Friday, July 8, 2011

Where to Start?

It's been a while since I've posted, and my thoughts are all scattered.  I'm sitting at the Toyota dealer, car getting a full checkup, and I have plenty of time to post.  I just can't decide what to do.  So, I suppose we'll just start going through photos.

Okay, here we go.  

First, I want to start with a very special thank you, going out to the wonderful ladies of Newcomb's Mountain Quilters.  I came home from work the other day to find a package on my porch.  When I opened it, it was this lovely friendship quilt made (and signed) by my quilting friends back "home." How sweet is that?!?


Some new flowers are blooming along the roads where Toby and I walk.  Here is night-flowering catchfly, a non-native plant, but one that is blooming quite profusely right now.

 There are a couple plants blooming right now that to the casual eye look a lot like bladder campion, and this catchfly is one of them.  The flowers, however are a bit smaller, and the "bladder" (the green pouch behind the petals, made from the sepals) is long and slender, whereas on bladder campion it is a bulging bladder (hence the name).

Meanwhile, back at work, the leaf-legged bug eggs hatched!  

Unfortunately, no one was there to feed, water or release them, so they perished in the jar.  Still, I was able to photograph them.  What lovely babies they are.

And this,

is a fossilized mollusk I found while putting in the veg gardens at home.  I'm not sure what species it is/was, so I am hoping some fossil enthusiast out there might have a lead for me.  This part of the country was all underwater a few thousand years ago - Lake Michigan, which preceeded the current Lake Michigan and was larger than all the Great Lakes combined.  

Yellow goatsbeard is going to seed.  These seedheads are about the size of a baseball.

And they make amazing subjects for a nature photographer!

Just down the road from me, in any direction, actually, is state land.  In this particular direction (north), we have some great habitat.  Indigo buntings nest here, and at night the air is filled with the calls of whip-poor-wills.  This particular evening, though, the light hitting this tree caught my eye.  The golden glowing is the sun lighting up the flowers.

And what is it?  Basswood!  I've seen the tree plenty of times before, but I've never seen it in bloom, so this was a pleasant surprise.  I've heard stories of how the bees love it, how it fills the air with its sweet scent, and that it makes great honey.  I'm not a connoisseur of honey, and only use it for baking, so I'm the wrong one to make declarations on the virtues of basswood honey.

Here's another bladder campion look-alike for those not in the know:  bouncing bet.  This is a fun plant , even though not a native one.  Bouncing bet is also called soapwort, and the name is well-earned, for this plant, when its leaves are crushed and mixed with water, forms a very gentle soap, which was terrifically valued in the middle ages by those in the fabric business.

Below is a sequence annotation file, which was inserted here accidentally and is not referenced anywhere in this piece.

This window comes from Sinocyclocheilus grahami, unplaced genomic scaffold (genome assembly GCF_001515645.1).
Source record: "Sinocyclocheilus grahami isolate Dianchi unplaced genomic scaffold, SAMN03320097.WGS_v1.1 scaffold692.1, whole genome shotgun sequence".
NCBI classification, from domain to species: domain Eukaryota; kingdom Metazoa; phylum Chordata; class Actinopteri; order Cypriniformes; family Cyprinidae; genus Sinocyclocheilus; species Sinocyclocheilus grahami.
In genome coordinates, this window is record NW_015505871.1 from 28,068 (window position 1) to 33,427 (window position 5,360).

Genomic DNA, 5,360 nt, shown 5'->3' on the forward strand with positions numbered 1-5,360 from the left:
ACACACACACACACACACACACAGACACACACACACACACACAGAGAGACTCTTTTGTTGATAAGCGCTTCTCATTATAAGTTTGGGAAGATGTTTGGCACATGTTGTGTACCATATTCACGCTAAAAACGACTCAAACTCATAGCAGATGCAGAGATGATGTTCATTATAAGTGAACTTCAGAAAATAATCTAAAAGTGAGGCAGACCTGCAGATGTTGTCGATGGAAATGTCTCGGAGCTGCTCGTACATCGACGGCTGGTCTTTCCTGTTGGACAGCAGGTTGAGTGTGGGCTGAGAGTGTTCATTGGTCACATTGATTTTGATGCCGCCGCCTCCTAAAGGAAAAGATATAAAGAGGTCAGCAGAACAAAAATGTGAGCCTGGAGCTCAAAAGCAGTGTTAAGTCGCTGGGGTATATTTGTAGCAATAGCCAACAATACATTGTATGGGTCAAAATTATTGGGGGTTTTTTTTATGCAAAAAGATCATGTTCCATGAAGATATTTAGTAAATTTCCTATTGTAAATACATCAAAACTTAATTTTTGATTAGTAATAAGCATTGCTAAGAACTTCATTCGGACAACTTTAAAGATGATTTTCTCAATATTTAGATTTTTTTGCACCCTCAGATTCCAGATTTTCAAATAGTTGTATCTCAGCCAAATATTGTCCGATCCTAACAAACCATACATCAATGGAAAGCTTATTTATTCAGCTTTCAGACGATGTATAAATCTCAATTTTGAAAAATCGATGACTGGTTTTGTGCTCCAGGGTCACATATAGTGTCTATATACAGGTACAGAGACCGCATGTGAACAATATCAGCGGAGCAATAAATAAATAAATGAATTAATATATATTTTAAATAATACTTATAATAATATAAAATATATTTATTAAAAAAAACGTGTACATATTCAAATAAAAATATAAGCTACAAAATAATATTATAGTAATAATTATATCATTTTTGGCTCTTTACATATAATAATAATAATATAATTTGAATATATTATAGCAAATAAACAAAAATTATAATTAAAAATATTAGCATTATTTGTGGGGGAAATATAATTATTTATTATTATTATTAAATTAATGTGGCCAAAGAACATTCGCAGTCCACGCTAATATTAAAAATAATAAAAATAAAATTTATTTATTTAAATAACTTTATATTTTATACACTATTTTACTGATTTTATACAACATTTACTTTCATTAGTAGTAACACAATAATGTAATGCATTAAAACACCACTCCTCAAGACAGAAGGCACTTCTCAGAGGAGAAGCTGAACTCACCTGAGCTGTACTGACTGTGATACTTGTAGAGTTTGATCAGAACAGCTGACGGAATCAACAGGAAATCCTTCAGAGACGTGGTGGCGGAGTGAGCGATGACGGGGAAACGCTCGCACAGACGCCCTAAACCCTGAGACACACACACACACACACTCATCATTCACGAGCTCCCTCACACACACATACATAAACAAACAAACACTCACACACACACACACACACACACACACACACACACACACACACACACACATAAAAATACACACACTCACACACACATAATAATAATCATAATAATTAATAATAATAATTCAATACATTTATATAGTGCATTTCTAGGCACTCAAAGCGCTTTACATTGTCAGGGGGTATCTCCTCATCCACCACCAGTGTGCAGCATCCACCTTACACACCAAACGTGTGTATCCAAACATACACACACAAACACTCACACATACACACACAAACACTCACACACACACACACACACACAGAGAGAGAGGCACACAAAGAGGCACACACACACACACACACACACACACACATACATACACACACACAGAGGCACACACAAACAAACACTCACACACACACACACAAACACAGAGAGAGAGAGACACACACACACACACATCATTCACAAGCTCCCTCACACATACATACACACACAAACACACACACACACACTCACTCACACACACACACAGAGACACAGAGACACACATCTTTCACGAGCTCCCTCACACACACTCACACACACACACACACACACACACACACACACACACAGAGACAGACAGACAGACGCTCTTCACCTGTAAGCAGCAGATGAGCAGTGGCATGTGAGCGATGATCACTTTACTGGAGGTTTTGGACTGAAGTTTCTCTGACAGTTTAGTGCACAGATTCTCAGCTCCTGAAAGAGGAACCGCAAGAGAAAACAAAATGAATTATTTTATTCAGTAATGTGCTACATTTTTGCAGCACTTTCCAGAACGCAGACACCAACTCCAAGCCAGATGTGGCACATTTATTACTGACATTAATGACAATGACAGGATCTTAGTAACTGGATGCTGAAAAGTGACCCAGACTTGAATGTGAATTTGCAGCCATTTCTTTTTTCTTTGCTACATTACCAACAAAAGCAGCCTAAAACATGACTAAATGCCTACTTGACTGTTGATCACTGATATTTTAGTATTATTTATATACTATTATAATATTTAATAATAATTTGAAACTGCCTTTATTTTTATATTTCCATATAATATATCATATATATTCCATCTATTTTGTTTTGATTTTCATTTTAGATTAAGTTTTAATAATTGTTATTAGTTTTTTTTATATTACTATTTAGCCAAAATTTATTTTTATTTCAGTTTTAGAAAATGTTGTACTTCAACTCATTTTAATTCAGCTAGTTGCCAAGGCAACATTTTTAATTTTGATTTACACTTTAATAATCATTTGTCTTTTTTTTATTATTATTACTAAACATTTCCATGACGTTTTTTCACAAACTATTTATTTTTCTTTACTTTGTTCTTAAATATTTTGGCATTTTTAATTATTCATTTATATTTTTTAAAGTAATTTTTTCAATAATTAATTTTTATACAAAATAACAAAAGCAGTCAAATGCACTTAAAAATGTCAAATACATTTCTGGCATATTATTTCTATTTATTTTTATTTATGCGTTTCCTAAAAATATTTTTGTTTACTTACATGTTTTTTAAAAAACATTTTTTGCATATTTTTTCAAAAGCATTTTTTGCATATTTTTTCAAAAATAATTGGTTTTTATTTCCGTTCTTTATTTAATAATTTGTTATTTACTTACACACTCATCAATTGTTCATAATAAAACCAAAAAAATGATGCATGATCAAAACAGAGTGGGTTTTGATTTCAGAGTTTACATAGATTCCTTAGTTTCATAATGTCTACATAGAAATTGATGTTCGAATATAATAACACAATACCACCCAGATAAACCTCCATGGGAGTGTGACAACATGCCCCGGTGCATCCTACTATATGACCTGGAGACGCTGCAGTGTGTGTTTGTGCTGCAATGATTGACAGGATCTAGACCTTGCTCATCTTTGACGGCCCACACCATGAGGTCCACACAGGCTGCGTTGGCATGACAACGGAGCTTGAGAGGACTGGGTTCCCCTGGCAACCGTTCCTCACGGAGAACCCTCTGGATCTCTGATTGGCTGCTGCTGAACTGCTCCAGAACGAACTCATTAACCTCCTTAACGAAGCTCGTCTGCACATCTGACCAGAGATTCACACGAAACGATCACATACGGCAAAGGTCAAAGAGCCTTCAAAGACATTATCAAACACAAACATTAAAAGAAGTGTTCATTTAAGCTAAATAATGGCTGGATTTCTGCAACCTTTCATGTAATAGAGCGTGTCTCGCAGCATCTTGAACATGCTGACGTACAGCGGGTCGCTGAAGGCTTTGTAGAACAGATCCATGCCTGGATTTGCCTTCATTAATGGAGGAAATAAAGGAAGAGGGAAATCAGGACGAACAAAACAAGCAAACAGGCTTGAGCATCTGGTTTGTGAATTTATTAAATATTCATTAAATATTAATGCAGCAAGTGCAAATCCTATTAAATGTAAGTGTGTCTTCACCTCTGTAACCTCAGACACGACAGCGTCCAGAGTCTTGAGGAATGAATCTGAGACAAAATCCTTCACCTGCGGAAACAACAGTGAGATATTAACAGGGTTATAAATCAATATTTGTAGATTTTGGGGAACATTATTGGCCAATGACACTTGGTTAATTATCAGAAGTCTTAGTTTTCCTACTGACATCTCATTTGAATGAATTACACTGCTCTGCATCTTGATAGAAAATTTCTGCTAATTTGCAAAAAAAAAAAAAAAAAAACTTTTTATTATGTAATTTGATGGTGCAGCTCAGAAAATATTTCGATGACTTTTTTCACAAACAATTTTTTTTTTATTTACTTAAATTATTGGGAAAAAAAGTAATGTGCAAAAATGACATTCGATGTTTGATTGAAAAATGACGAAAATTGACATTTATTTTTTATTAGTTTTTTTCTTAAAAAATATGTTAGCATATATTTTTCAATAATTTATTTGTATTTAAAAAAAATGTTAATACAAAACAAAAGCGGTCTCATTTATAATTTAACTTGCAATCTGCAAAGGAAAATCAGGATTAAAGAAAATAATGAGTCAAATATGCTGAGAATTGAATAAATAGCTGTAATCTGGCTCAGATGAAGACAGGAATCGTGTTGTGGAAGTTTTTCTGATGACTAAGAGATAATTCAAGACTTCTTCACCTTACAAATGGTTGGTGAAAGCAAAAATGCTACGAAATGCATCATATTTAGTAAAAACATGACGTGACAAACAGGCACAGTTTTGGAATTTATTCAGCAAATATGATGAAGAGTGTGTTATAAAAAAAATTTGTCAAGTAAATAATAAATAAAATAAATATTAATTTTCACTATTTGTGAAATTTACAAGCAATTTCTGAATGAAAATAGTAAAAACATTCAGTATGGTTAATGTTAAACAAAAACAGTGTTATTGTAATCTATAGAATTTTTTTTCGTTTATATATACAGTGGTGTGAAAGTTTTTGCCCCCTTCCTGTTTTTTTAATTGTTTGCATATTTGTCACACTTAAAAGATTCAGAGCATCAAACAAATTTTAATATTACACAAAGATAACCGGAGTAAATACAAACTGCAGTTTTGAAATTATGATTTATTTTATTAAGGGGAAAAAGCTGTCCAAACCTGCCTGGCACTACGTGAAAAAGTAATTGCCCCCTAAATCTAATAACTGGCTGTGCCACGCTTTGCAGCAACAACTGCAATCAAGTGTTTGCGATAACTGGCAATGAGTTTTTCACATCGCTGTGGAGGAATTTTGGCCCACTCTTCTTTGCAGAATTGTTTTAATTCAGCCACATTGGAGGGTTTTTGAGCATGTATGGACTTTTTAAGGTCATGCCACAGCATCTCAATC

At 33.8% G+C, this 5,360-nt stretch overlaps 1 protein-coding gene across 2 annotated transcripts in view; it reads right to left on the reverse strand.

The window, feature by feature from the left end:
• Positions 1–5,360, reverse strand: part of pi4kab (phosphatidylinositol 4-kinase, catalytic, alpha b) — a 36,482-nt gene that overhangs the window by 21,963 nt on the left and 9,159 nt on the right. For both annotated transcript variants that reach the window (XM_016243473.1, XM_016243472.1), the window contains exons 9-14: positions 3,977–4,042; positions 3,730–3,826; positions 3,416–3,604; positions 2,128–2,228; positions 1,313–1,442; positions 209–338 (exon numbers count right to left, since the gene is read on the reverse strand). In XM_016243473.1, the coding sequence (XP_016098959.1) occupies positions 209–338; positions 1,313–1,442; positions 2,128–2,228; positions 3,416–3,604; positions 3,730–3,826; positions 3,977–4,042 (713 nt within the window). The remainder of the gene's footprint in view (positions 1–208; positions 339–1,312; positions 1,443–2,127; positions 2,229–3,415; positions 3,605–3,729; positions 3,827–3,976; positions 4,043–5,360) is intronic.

And "bouncing bet" as a name?  Well, Bet was a popular nickname for Beth, Betsy, Elizabeth, and one that might've been common.  Picture a washing woman  named Bet, bending over the wash tub, scrubbing away at a load of laundry, and her skirts and underskirts bouncing away as she scrubbed, scrubbed, scrubbed.  It's said that this flower looks like her bouncing skirts.


  1. Love basswood honey! Lovely photos!

  2. You must be a good friend yourself to have such thoughtful friends to send you that quilt.

    Too bad about the insect eggs, I've had that problem before and know how disspointing it can be but I see that you have made the most of the sad situation by showing us.

    I'm sure you are going to find many more fossils and am looking forward to learning them along with you.

  3. Love that your friends sent you a wonderful quilt that they made special for you. I got one like that about 7 years ago and really treasure it. So, does that mean that you are a quilter too or is it just that those friends are quilters? Don't think I have ever seen you mention quilting in your blog.

  4. Hello Ellen:

    I am a bio prof at SUNY Potsdam looking for local hops (I home brew and want to grow everything myself). Your website came up in a Google search for Adirondack hops. Would you please tell me where you get your native hops?

    The "mollusc" BTW is a brachiopod - way cooler. Not so common now, they were in the Paleozoic and are often found with trilobites, esp in the Black River deposits near Watertown. They have a dorsal-ventral shell. Bivalve molluscs have lateral shells with the hinge on their dorsal surface.

  5. The fossil is a brachiopod of the spirifer(id) persuasion, but that's as close as I can get you, I'm afraid! They're "sorta" like clams, but actually very different, and have their own phylum, largely extinct.

    I like this "pieces" post, like a quilt!

  6. That quilt is gorgeous! What a wonderful surprise to have waiting for you!

  7. The fossilized mollusk is beyond cool. What a great find! And I love the closeup shot of the goatsbeard.

    Hope the car checkup went okay.

  8. That quilt is amazing and how touching a gift! They sure are remarkable friends! Love the closeup photo of the goatsbeard seed ball.

  9. Thanks, Sally and "Conleywj" for the info on my fossil! I will now go look it up on-line and see what info I can discover.

  10. Thanks for showing me around my old home state, Ellen. I wait for your posts to see what new things you have found. What beautiful little bugs! Sorry for your loss.

    That quilt is certainly a treasure. Why don't you do a post showing us some of the masterworks you have created? You showed me photos once, and I was astounded by their beauty and craftsmanship.